Antagonistic action of low-fluence and high-irradiance modes of response of phytochrome on germination and beta-mannanase activity in Datura ferox seeds. (1/46)

Seed germination is often induced by a pulse of red light perceived by phytochrome and cancelled by a subsequent pulse of far-red light. When the pulse of red light is followed by several hours of darkness, a pulse of far-red light is no longer effective and prolonged far-red is necessary to block germination. The aim was to investigate whether the red light pulse and prolonged far-red light act on the same or different processes during germination of Datura ferox seeds. Forty-five hours after the inductive red light pulse, germination could not be blocked by one pulse or six hourly pulses of far-red light, but was significantly reduced by 6 h of continuous far-red light. The pulse of red light increased embryo growth potential and the activities of beta-mannanase and beta-mannosidase extracted from the micropylar region of the endosperm. Continuous far-red light had no effect on embryo growth potential or beta-mannosidase activity, but severely reduced the activity of beta-mannanase. The effect of far-red light had the features of a high-irradiance response of phytochrome. Both germination and beta-mannanase activity were restored by a pulse of red light given after the end of the continuous far-red treatment. It is concluded that the low-fluence response and the high-irradiance response modes of phytochrome have antagonistic effects on seed germination and that the control of beta-mannanase activity is one process where this antagonism is established.  (+info)

The distinct disease phenotypes of the common and yellow vein strains of Tomato golden mosaic virus are determined by nucleotide differences in the 3'-terminal region of the gene encoding the movement protein. (2/46)

In Nicotiana benthamiana, the common strain of the bipartite geminivirus Tomato golden mosaic virus (csTGMV) induces extensive chlorosis whereas the yellow vein strain (yvTGMV) produces veinal chlorosis on systemically infected leaves. In Datura stramonium, csTGMV produces leaf distortion and a severe chlorotic mosaic whereas yvTGMV produces only small chlorotic lesions on systemically infected leaves. Genetic recombination and site-directed mutagenesis studies using infectious clones of csTGMV and yvTGMV have identified a role in symptom production for the gene encoding the movement protein (MP). The MP amino acid at position 272, either valine (csTGMV) or isoleucine (yvTGMV), influenced symptoms in both hosts by inducing an intermediate phenotype when exchanged between the two strains. Exchange of an additional strain-specific MP amino acid at position 288, either glutamine (csTGMV) or lysine (yvTGMV), resulted in the change of symptom phenotype to that of the other strain. In situ hybridization analysis in N. benthamiana demonstrated that there was no qualitative difference in the tissue distribution of the two strains although csTGMV accumulated in higher amounts, suggesting that the efficiency of virus movement rather than distinct differences in tissue specificity of the strains is responsible for the symptom phenotypes.  (+info)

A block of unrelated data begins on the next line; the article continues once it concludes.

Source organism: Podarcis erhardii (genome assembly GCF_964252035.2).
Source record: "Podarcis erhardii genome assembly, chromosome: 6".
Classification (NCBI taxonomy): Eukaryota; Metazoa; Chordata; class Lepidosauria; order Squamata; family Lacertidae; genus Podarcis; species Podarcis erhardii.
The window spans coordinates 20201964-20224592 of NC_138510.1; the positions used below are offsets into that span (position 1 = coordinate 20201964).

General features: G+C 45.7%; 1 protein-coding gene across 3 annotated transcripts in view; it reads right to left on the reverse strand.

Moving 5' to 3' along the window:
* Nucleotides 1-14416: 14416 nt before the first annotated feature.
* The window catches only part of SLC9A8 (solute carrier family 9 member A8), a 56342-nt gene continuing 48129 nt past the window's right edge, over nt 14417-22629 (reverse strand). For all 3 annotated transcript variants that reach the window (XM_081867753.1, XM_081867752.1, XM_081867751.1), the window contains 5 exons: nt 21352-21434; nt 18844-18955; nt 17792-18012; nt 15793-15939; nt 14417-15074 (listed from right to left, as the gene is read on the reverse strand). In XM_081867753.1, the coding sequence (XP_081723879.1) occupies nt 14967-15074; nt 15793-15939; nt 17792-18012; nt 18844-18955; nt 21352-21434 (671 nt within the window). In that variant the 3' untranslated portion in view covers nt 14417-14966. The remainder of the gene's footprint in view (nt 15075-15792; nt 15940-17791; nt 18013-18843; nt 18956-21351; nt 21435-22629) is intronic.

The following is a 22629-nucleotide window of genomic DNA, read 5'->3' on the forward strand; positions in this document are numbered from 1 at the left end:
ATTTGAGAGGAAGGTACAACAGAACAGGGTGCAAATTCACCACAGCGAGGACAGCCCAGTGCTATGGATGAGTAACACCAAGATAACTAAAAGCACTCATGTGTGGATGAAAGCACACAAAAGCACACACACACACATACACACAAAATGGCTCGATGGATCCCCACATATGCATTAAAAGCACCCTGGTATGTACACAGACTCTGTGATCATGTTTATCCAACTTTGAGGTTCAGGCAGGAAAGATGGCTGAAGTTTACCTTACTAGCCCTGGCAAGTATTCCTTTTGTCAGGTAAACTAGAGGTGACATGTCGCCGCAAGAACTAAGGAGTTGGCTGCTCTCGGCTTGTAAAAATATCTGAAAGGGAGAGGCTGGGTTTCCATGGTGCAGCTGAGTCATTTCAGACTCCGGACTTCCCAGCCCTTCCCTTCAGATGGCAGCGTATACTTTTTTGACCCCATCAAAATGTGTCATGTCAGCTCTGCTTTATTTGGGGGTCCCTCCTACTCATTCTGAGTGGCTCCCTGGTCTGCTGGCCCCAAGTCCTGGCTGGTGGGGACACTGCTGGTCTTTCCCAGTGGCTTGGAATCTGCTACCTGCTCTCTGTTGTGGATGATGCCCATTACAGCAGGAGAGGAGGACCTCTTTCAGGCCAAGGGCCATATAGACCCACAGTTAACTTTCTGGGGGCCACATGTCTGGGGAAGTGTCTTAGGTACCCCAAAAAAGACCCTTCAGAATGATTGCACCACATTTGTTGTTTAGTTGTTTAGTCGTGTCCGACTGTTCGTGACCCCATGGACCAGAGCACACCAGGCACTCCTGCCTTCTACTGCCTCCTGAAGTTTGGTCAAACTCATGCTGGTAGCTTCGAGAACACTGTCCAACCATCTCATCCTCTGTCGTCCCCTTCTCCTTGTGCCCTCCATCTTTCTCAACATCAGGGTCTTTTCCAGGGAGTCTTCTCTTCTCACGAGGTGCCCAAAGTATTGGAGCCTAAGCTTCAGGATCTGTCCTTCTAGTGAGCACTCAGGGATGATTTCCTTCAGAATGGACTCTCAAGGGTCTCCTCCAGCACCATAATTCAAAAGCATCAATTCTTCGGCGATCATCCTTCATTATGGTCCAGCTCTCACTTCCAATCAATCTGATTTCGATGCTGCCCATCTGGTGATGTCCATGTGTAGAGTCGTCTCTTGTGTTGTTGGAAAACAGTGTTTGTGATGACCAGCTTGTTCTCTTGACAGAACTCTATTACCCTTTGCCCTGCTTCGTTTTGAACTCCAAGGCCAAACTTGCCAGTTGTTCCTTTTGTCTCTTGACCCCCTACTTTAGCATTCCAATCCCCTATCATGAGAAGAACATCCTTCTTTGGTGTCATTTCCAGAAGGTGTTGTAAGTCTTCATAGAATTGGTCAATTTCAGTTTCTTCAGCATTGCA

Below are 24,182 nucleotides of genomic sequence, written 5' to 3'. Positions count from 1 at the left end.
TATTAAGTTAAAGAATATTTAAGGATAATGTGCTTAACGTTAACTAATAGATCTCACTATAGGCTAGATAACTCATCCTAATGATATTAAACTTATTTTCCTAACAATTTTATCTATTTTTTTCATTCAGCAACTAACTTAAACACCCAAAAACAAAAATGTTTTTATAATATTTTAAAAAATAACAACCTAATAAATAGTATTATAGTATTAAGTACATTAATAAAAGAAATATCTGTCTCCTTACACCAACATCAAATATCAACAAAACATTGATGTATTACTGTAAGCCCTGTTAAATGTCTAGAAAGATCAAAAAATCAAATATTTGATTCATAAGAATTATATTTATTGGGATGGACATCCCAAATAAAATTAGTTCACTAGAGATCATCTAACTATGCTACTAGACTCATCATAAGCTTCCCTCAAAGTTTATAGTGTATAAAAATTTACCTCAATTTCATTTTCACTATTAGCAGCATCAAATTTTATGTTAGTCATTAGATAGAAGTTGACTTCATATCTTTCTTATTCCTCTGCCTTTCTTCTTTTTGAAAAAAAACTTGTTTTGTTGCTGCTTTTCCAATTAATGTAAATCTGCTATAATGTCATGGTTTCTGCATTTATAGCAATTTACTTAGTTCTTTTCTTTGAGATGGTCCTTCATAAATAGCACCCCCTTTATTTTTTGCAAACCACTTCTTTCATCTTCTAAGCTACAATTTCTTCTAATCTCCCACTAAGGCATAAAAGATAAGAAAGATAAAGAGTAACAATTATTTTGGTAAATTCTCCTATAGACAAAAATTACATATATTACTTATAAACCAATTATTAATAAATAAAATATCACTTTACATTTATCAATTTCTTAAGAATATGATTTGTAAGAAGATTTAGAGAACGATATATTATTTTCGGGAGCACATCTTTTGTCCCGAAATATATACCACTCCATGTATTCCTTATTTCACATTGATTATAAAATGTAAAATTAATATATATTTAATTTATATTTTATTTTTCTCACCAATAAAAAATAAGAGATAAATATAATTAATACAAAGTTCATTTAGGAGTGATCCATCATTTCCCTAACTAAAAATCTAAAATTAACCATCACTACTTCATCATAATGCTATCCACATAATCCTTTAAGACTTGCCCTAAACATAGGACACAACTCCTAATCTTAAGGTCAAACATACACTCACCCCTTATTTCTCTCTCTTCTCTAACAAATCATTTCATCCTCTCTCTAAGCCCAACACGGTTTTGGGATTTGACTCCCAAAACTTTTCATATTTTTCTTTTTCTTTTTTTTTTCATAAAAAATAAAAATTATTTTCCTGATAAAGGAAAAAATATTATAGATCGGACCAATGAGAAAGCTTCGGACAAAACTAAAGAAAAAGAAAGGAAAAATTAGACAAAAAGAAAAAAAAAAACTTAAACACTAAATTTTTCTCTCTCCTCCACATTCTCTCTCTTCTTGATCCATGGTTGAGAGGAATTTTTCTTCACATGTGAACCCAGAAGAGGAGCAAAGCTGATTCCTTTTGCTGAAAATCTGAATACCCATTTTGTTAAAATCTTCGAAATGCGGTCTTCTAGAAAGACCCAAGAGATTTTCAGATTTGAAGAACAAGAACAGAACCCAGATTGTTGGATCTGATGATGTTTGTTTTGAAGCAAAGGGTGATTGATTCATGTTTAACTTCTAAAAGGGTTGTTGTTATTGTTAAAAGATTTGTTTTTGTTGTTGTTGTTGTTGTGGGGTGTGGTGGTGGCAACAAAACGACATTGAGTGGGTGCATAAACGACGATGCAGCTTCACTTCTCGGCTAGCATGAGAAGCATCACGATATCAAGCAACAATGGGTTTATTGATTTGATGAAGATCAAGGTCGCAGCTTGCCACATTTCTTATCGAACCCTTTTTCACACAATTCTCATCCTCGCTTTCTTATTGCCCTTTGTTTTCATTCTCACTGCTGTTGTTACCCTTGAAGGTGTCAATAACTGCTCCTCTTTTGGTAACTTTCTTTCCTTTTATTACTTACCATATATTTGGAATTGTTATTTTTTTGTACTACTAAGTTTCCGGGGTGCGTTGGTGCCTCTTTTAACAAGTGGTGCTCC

Cymbidium ringspot tombusvirus coat protein coding sequence acts as an avirulent RNA. (3/46)

Avirulent genes either directly or indirectly produce elicitors that are recognized by specific receptors of plant resistance genes, leading to the induction of host defense responses such as hypersensitive reaction (HR). HR is characterized by the development of a necrotic lesion at the site of infection which results in confinement of the invader to this area. Artificial chimeras and mutants of cymbidium ringspot (CymRSV) and the pepper isolate of tomato bushy stunt (TBSV-P) tombusviruses were used to determine viral factors involved in the HR resistance phenotype of Datura stramonium upon infection with CymRSV. A series of constructs carrying deletions and frameshifts of the CymRSV coat protein (CP) undoubtedly clarified that an 860-nucleotide (nt)-long RNA sequence in the CymRSV CP coding region (between nt 2666 and 3526) is the elicitor of a very rapid HR-like response of D. stramonium which limits the virus spread. This finding provides the first evidence that an untranslatable RNA can trigger an HR-like resistance response in virus-infected plants. The effectiveness of the resistance response might indicate that other nonhost resistance could also be due to RNA-mediated HR. It is an appealing explanation that RNA-mediated HR has evolved as an alternative defense strategy against RNA viruses.  (+info)

Polyamine metabolism and osmotic stress. I. Relation to protoplast viability. (4/46)

Cereal leaves subjected to the osmotica routinely used for protoplast isolation show a rapid increase in arginine decarboxylase activity, a massive accumulation of putrescine, and slow conversion of putrescine to the higher polyamines, spermidine and spermine (HE Flores, AW Galston 1984 Plant Physiol 75: 102). Mesophyll protoplasts from these leaves, which have a high putrescine:polyamine ratio, do not undergo sustained division. By contrast, in Nicotiana, Capsicum, Datura, Trigonella, and Vigna, dicot genera that readily regenerate plants from mesophyll protoplasts, the response of leaves to osmotic stress is opposite to that in cereals. Putrescine titer as well as arginine and ornithine decarboxylase activities decline in these osmotically stressed dicot leaves, while spermidine and spermine titers increase. Thus, the putrescine:polyamine ratio in Vigna protoplasts, which divide readily, is 4-fold lower than in oat protoplasts, which divide poorly. We suggest that this differing response of polyamine metabolism to osmotic stress may account in part for the failure of cereal mesophyll protoplasts to develop readily in vitro.  (+info)